Former Sri Lanka captain Sanath Jayasuriya banned from all cricket-related activities by the ICC for two years after admitting breaching two counts of ICC's Anti-Corruption Code. Jayasuriya had earlier refused to cooperate with the ACU last year by denying to hand over his phone and thus was, immediately, charged with two offences under Article 2.4.6 and 2.4.7 of the anti-corruption code.
The former Sri Lanka Cricket Chair of Selectors, admitted to being in breach of the following provisions of the Code:
Article 2.4.6 – Failure or refusal, without compelling justification, to cooperate with any investigation carried out by the ACU, including failure to provide accurately and completely any information and/or documentation requested by the ACU as part of such investigation.
Article 2.4.7 – Obstructing or delaying any investigation that may be carried out by the ACU, including concealing, tampering with or destroying any documentation or other information that may be relevant to that investigation and/or that may be evidence or may lead to the discovery of evidence of corrupt conduct under the Anti-Corruption Code.
"As a result of the admissions, he has accepted a sanction of a two-year period of ineligibility," the ICC stated.
However, he wasn't given the maximum punishment of five years for his breach after the world body took his "previous good conduct" into account. Jayasuriya's sanction will be a backdated one starting from 16 October, 2018
Alex Marshall, ICC General Manager – ACU said: “This conviction under the Code demonstrates the importance of participants in cricket cooperating with investigations. Compelling participants to cooperate under the Code is a vital weapon in our efforts to rid our sport of corruptors. These rules are essential to maintain the integrity of our sport.
After being charged, Jayasuriya released a statement saying the charges didn't have anything to do with match-fixing, pitch-fixing or any corrupt activity. However, the 49-year-old has now admitted to have made a breach, following which he accepted the quantum of the punishment.
Message to my fan... pic.twitter.com/YFeCR4opEs
— Sanath Jayasuriya (@Sanath07) February 26, 2019
"It is unfortunate that even though I provided the ICC ACU with all the information as demanded by the officials the ICC ACU thought it fit to charge me under the Code although there were no allegations of corruption, betting or misuse of inside information," Jayasuriya issued a statement after ICC imposed the sanctions.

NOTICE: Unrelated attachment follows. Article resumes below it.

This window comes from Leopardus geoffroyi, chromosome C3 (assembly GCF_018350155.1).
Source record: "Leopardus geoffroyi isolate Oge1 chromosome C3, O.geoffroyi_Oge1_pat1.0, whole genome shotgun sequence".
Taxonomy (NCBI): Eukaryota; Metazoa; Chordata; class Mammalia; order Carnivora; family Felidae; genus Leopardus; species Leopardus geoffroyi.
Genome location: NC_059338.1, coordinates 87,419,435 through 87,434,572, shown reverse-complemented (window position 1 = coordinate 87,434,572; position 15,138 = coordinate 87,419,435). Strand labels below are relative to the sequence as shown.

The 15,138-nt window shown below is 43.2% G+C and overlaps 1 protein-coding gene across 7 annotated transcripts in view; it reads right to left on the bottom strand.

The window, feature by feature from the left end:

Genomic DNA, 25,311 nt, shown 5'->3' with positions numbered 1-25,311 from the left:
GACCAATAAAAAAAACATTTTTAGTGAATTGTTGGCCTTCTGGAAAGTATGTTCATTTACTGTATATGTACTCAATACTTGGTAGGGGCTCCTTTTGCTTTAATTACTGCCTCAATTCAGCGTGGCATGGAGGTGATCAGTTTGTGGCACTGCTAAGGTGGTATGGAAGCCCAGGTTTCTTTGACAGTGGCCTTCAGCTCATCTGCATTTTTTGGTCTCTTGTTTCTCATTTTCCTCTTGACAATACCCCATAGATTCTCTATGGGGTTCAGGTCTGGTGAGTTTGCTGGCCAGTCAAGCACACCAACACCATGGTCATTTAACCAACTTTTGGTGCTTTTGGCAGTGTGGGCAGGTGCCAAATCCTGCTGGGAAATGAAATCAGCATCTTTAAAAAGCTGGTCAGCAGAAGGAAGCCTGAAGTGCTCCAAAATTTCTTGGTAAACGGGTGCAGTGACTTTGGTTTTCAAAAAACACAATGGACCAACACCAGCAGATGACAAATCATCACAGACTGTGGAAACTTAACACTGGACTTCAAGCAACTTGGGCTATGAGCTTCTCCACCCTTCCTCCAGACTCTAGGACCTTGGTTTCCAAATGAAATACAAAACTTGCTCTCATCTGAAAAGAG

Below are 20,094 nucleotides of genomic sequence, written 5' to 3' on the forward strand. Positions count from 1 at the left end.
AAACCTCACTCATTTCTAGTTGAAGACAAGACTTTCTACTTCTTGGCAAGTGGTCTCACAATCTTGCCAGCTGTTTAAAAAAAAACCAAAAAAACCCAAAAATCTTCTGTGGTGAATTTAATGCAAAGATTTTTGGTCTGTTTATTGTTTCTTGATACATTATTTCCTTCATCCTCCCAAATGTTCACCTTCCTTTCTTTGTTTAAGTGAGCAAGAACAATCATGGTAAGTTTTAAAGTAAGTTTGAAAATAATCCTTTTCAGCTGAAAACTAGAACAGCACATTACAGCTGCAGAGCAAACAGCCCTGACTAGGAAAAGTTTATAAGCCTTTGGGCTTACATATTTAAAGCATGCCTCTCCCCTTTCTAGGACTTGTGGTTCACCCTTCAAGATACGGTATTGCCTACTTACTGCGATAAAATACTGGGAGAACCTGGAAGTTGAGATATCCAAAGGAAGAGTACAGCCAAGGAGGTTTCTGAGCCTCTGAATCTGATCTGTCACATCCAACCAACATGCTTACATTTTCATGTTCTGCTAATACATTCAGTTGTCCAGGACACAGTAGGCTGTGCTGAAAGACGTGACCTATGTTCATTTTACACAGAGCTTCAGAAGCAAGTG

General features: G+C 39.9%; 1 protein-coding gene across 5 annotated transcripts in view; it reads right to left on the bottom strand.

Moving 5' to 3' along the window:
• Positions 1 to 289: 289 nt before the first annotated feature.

The conviction of Mr Jayasuriya is the latest part of a much broader ICC ACU investigation into corruption in cricket in Sri Lanka. The ACU recently held an amnesty in relation to Sri Lankan Cricket resulting in eleven players and other participants coming forward with new information, ICC stated in a statement.
Marshall instructed the ACU team to "demand" the two mobile phones.
Accordingly, Jayasuriya was investigated by the ICC ACU unit on three specific dates – 22, 23 September and 5 October in 2017.
As per the copy of the judgement, the ACU team had specifically asked "Jayasuriya to give details of all mobile phones that he owned, used or had access to".
On 22 September, 2017, Jayasuriya informed the investigators that he had two mobile devices.
However the prolific batsman of yesteryears then changed his statement on the very next day (September 23, 2017) and divulged that he had two more mobile phones which got lost between 15 to 23/24 May , 2017. These two numbers had last digits of '888' and '088'.
He told the ACU officials that those two numbers were not in use.
However, Jayasuriya had no inkling that the "investigators called up on the numbers with last digits '888' and the phone rang contrary to his statement."
But on the second occasion when ICC officials tried, there was an automated response.
On 5 October, when Jayasuriya was represented by his legal counsel, the player said that he had destroyed the earlier phone after a private video went viral and he was "under stress".
But according to his lawyer, it was his driver, who retrieved the sim card and put it in another phone. It was later handed over to Jayasuriya, who then used that earlier '888' sim to check text messages.
The ACU unit had proof that between 15 March 2017 and 14 September 2017, hundreds of calls and text messages were recorded on the number ending with '888' which proved that the cricketer was lying.
Once his lawyer admitted that Jayasuriya had misled the investigation, he was charged with relevant sections 2.4.6 and 2.4.7 respectively.
When asked why he admitted to the charges of having destroyed the evidence as claimed by the ICC, he said: "I accepted the charges for the greater good and to protect the integrity of cricket"
"I have always put country first and the cricket loving public are the best witnesses to this aspect. I profusely thank the public of Sri Lanka and my fans for having stood by me during this difficult period".
The ACU recently gave an amnesty in relation to Sri Lanka Cricket resulting in 11 players and other participants coming forward with new information.
Marshall added: “The amnesty has worked very well and has delivered significant new and important intelligence. This new information has assisted a number of our ongoing investigations and has resulted in some new investigations getting underway.
“I am very grateful to those who participated in the amnesty and as a result of the information shared we now have a much clearer picture of the situation in Sri Lanka and our investigations are continuing.”
With inputs from PTI and ICC
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